I remember being that age– 5-7, and being similarly oblivious to things that seem important to adults. I had a good friend whose close-in-age brother played with us. We built all kinds of forts and dressed up and climbed trees together. It wasn’t until I was an adult that I realized the boy had a severe speech impediment, and drooled constantly. It seriously didn’t register at all when we were kids and I still don’t remember him that way, but if you look at pictures of us from that time, sure enough his shirt is always soaked down the front. It didn’t register because it wasn’t important to us. We could understand him just fine, and drool is an adult concern.

            Liked by 1 person

            1. Exactly. Kids are attuned to the parents’ inner discomfort. If parents have no weird feelings toward race or disability, the kids won’t either. Klara and her best friend love playing that they are sisters and I’m their mom. Adults surely do wonder when they see a white and a black girls who are the same size run to me screaming ‘mommy!’ on the playground. But kids never question it.

              Liked by 2 people

          3. If parents are normal about race, children are, too. I’ve been hearing a lot about Klara’s friends Gracie and Helen from her new school. I wouldn’t have known that one is white and one is black if I hadn’t changed to drive up to the school when they were playing together. But she’s growing up in a multiracial environment and is often the only white kid in a group. I explained racial differences to her back when she was two, and she’s gotten over that discomfort since then. Unfortunately, many Americans spend their lives unable to get over it because they are sued to fidgeting internally about it.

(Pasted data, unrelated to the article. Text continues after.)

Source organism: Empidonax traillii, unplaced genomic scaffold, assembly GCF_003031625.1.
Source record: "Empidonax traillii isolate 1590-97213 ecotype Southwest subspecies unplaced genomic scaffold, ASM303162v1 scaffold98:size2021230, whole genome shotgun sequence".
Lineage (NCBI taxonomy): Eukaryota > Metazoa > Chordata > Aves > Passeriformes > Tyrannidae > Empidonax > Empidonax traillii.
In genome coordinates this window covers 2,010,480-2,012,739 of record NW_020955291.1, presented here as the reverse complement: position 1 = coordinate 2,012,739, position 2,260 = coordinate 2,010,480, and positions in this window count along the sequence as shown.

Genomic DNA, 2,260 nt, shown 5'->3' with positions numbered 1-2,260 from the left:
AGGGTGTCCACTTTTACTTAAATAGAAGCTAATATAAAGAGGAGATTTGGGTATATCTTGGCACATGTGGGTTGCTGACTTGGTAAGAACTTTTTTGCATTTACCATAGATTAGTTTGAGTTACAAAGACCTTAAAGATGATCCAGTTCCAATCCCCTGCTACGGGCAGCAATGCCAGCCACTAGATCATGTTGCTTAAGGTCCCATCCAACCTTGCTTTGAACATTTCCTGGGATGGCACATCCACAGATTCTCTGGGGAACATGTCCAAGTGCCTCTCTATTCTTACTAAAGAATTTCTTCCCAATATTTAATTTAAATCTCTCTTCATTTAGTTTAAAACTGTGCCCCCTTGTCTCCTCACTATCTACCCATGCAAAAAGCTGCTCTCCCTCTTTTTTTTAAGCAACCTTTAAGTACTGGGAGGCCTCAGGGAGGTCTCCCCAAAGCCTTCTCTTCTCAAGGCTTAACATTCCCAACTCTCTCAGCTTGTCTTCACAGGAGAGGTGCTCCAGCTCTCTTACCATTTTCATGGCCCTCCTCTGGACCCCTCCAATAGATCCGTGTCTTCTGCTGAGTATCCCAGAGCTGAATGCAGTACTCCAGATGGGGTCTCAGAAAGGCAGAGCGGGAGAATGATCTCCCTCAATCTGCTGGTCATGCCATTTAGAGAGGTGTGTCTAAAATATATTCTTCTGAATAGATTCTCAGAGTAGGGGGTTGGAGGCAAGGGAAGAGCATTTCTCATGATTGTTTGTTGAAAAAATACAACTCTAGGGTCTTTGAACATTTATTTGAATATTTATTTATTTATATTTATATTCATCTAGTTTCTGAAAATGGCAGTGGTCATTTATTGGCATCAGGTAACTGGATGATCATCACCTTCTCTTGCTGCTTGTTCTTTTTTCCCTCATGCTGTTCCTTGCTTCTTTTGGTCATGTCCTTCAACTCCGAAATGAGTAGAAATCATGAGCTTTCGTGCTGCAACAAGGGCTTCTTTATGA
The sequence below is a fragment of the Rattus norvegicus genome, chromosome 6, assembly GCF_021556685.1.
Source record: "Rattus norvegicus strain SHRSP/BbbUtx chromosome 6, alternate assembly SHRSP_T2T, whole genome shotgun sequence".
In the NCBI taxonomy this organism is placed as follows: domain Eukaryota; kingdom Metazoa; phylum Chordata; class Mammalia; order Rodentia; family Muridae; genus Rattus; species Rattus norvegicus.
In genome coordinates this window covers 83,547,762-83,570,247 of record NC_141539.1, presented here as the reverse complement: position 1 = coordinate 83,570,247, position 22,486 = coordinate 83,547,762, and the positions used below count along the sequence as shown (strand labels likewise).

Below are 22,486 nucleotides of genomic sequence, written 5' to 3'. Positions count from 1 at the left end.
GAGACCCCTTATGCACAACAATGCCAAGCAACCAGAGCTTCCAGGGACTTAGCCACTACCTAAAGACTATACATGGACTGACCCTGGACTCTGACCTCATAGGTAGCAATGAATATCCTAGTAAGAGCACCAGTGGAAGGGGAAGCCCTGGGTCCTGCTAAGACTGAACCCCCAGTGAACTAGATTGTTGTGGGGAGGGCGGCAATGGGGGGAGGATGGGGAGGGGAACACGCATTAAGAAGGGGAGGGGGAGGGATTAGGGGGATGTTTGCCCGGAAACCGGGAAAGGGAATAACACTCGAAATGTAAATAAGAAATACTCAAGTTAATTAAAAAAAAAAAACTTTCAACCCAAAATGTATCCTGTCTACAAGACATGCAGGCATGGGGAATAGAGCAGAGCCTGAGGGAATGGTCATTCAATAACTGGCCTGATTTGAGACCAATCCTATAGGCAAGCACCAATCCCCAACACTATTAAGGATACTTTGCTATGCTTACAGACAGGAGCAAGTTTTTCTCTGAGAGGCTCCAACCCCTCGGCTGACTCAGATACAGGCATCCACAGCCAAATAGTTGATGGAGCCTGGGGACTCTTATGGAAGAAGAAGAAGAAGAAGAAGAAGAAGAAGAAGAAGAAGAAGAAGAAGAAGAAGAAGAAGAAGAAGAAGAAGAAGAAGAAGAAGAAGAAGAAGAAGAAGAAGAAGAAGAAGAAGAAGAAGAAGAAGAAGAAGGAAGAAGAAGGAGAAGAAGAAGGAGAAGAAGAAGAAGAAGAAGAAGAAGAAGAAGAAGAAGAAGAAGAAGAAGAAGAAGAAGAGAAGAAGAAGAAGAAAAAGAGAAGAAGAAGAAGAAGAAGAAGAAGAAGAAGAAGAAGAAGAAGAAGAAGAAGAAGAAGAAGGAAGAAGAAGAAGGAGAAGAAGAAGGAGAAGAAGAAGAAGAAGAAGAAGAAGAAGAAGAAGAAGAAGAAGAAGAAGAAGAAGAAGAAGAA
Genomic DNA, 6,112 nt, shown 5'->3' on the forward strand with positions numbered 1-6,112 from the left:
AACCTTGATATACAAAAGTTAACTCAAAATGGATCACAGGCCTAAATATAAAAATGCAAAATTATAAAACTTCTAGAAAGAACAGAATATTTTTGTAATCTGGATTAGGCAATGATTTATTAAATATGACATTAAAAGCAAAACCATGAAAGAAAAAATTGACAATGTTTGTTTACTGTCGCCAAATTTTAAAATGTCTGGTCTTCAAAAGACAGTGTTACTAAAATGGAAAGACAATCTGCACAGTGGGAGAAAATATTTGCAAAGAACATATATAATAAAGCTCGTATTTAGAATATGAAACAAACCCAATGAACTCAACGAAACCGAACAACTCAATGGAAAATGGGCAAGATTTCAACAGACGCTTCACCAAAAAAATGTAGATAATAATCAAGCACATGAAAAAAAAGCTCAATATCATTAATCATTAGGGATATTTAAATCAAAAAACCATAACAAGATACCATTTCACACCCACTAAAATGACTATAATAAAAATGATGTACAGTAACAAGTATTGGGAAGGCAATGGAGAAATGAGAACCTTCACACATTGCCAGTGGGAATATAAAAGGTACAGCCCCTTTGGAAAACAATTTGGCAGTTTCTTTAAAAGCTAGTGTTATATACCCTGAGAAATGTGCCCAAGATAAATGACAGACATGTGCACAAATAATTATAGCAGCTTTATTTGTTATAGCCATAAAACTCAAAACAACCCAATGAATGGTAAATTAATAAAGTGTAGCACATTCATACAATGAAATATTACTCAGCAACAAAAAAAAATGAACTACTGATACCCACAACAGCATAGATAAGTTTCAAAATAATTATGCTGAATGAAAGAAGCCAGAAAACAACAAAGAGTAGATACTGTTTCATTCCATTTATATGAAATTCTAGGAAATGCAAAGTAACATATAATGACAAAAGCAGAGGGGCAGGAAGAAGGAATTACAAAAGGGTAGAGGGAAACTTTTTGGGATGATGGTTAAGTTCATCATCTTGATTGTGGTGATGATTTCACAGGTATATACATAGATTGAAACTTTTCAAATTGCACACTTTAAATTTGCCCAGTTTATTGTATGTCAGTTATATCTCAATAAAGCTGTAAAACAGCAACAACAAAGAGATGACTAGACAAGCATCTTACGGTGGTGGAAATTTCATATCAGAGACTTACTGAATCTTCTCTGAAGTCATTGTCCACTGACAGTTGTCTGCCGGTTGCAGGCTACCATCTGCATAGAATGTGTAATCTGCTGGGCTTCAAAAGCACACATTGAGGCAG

Like

      2. “Why should race matter when buying and gifting dolls?”

        Because, according to some, “it’s helpful information”

        “Helpful” for what, pray tell??? Seriously.

        I drew the line at our girls popping the heads off their Barbies – whatever their “colour.” Gross. Absolutely could not handle it.

        And, funny thing was, they most enthusiastically trashed the “ethnic” Barbie that looked the most like them. Strong words were spoken, our adult girls still laugh about it today.

        Like

            1. It’s tricky. The older ones had a different kind of head joint, and it was quite easy to pop their heads off and on. The newer ones are more difficult, and once you get their heads off, it can be tricky to get them back on again. Especially Ken. At least in the 80s, once Ken’s head came off, he was done for. It couldn’t be put back on except with super glue, and then his head couldn’t turn. Poor fellow looked like he was stuck in a neck brace.

              Liked by 2 people

  2. I have been thinking about this for a while, especially watching the chaos unfold in the Catholic Church. Various Christian Churches provide a vast world-wide network of services to people, especially education, healthcare, disaster relief and help for the poor. Dismantling such structures is, I think, necessary for the ideas you have been describing on this blog to be able to get hold worldwide. You cannot have several large worldwide organizations (there are over 1.3 billion Catholics worldwide, for example) stepping in and providing services that the government wants abolished. Perhaps it is necessary to look at what is happening in and with our churches through the same lens you have applied to our governments.

    Having grown up religious in a totalitarian system, experiencing underground Church and her support against a totalitarian regime, I cannot adequately express how shocking I find the behavior of the Catholic Church hierarchy today. At the same time, for a believer there is nowhere else to go. So I say with the Apostle Peter “Lord, to whom shall we go? You have words of eternal life.”

    Like

  3. “it’s also disturbing…”

    I think it’s also, at a minimum, heterodox.

    “There is neither Jew nor Greek, there is neither slave nor free, there is neither male nor female; for you are all one in Christ Jesus.”

    “And other sheep I have which are not of this fold; them also I must bring, and they will hear My voice; and there will be one flock and one shepherd.”

    If it were me, I would raise my concerns with my priest. If I was unsatisfied with his answer, I would write my Bishop. If unsatisfied with his answer, I would write the Metropolitan.

    Not cool at all.

    Liked by 1 person

    1. These programs are not typically organized by the church– churches just participate in them. Usually it’s an organization like Angel Tree or Samaritan’s Purse, not under the authority of the Orthodox church.

      Liked by 1 person